The great thing about Edgar Atheling is that he was at the centre of historical events but his part in them was white-washed by the Normans. This left me with a large canvas to invent story within the overall framework, which I kept scrupulously accurate. The only time I have had to make a choice about events is in Wasteland where there are conflicting accounts of his sortie to Lincolnshire, one saying he went by land, the other by ship. I chose to send him by land as this gave me more opportunity for story.
It is the same with characters. The overwhelming majority in my novels are real historical figures. I have invented a few others but I hope that I have kept to the character of people who would have played such roles at this time.
Because the story is set so long in the past, almost a thousand years, there is little hard evidence of physical appearance or mannerisms. I realised part way through that William was very tall and strong and had to alter that and I have kept to the description of his family. For the rest, there is deafening silence. Apart, maybe from this picture. 



About Martin Lake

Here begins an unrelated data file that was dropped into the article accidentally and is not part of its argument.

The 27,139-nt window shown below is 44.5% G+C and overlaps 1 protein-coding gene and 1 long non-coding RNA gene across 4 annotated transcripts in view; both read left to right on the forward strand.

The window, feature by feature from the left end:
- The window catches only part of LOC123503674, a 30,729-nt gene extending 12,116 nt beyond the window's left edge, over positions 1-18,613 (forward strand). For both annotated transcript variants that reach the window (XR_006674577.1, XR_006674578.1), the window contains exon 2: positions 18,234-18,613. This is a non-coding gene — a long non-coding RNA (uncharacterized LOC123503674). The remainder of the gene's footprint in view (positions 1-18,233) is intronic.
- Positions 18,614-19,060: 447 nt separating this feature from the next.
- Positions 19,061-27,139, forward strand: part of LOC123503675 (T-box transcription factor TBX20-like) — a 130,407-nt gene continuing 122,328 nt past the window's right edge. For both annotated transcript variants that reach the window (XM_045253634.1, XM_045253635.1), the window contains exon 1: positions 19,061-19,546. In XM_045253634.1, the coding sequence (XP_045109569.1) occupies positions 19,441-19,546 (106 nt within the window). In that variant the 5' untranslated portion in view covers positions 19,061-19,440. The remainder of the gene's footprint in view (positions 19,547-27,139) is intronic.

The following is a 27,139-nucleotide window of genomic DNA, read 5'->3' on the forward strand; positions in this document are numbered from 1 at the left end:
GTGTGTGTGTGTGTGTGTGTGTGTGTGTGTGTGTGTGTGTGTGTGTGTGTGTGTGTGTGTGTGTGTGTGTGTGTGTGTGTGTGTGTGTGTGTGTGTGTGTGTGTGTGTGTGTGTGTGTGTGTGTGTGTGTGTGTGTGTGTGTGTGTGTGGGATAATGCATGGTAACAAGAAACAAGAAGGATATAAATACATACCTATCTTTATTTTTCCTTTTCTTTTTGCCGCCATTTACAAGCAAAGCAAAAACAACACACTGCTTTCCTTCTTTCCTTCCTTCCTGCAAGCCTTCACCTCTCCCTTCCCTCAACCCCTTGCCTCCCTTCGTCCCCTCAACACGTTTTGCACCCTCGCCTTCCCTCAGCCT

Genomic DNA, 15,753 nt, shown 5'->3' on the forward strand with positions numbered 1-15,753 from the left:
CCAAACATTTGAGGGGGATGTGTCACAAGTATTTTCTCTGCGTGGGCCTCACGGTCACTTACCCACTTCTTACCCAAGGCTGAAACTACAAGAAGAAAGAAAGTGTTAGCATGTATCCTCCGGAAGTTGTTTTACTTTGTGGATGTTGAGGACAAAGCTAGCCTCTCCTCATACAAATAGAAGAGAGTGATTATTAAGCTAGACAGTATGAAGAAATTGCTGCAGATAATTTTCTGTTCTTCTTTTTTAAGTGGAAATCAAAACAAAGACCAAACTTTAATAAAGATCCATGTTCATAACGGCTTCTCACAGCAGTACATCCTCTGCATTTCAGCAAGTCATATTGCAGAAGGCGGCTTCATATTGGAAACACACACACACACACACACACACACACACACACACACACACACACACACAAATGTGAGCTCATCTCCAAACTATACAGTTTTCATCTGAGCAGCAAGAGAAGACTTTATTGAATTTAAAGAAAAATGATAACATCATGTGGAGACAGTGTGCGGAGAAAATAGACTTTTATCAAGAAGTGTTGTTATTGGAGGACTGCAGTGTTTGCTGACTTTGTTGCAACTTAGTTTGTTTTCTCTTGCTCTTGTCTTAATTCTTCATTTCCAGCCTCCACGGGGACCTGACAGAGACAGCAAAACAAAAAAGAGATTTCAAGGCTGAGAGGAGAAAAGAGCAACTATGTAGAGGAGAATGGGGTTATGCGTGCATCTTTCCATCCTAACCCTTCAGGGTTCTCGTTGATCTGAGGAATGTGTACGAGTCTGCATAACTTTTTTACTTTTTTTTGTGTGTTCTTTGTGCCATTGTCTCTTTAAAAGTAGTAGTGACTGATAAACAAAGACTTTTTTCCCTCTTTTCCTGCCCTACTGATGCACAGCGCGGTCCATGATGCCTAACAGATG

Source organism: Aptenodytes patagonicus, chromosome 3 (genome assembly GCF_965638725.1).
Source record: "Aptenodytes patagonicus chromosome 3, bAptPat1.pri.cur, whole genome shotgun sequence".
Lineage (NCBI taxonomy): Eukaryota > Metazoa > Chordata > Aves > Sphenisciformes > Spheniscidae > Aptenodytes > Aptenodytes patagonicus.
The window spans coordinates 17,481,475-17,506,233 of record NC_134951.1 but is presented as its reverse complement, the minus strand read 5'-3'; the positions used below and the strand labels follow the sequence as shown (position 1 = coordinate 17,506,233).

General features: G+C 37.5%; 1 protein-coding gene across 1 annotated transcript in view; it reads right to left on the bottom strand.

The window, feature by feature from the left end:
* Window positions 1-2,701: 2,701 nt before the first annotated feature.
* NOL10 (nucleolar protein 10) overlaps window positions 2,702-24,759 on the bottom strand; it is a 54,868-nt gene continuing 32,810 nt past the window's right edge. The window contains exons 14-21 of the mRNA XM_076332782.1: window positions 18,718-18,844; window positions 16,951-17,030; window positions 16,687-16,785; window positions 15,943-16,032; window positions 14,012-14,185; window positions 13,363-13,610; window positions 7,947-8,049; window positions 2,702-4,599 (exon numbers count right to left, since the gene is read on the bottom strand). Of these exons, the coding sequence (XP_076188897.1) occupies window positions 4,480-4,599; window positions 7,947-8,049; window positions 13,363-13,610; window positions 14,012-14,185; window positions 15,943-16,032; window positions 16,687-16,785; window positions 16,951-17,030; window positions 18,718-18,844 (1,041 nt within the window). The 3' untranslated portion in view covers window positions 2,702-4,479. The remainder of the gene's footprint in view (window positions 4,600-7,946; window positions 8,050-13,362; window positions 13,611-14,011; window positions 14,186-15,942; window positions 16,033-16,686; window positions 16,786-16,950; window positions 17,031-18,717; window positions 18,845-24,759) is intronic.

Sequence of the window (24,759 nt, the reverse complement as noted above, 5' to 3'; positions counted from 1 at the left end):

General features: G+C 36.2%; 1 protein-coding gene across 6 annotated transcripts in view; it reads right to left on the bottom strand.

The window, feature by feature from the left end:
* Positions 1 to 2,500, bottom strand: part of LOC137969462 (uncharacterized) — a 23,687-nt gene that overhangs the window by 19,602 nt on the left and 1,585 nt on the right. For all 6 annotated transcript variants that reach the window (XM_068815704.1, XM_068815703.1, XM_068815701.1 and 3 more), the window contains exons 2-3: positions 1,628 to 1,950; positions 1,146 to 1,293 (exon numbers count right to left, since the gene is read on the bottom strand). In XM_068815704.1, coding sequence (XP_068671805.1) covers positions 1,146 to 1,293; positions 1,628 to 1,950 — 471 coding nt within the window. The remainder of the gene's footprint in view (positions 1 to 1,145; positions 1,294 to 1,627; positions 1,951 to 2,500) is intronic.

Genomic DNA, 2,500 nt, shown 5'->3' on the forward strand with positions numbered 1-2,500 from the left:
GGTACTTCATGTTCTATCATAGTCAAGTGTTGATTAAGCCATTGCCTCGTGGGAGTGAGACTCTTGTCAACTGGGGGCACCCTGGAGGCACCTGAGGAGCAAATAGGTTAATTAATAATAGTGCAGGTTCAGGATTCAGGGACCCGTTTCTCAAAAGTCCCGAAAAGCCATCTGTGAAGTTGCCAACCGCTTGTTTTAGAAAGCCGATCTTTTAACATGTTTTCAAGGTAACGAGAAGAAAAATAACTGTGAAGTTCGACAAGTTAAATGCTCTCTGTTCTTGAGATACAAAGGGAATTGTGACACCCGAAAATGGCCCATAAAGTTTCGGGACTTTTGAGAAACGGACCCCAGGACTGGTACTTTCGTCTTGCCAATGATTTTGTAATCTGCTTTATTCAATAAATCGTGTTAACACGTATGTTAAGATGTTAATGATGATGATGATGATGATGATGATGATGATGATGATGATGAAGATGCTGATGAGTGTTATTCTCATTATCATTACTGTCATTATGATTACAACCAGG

Martin Lake lives in the French Riviera with his wife. After studying at the University of East Anglia he worked as a teacher, trainer and company director. A serious accident shattered his arm and meant that he had to rein back his work. He decided to concentrate on writing and is now writing full-time. He writes a wide range of fiction. His main interests are historical fiction, short stories and fiction for young adults. Martin has a series of novels 'The Lost King' which are set in the years following the Norman Invasion of England. They concern Edgar Atheling, last representative of the ancient English royal dynasty and his fight to regain the throne from William the Conqueror. Martin has also published 'Artful' the further adventures of the Dodger and 'Outcasts' a novel about fall of the Crusader Kingdom of Jerusalem. His latest novel, 'A Love Most Dangerous' is about a maid of honour who becomes the lover of Henry VIII. Martin’s work has been broadcast on radio. He won first prize in the Kenneth Grahame Society competition to write a story based on 'The Wind in the Willows.' You can get the collection, 'The Wind in the Willows Short Stories' from Amazon.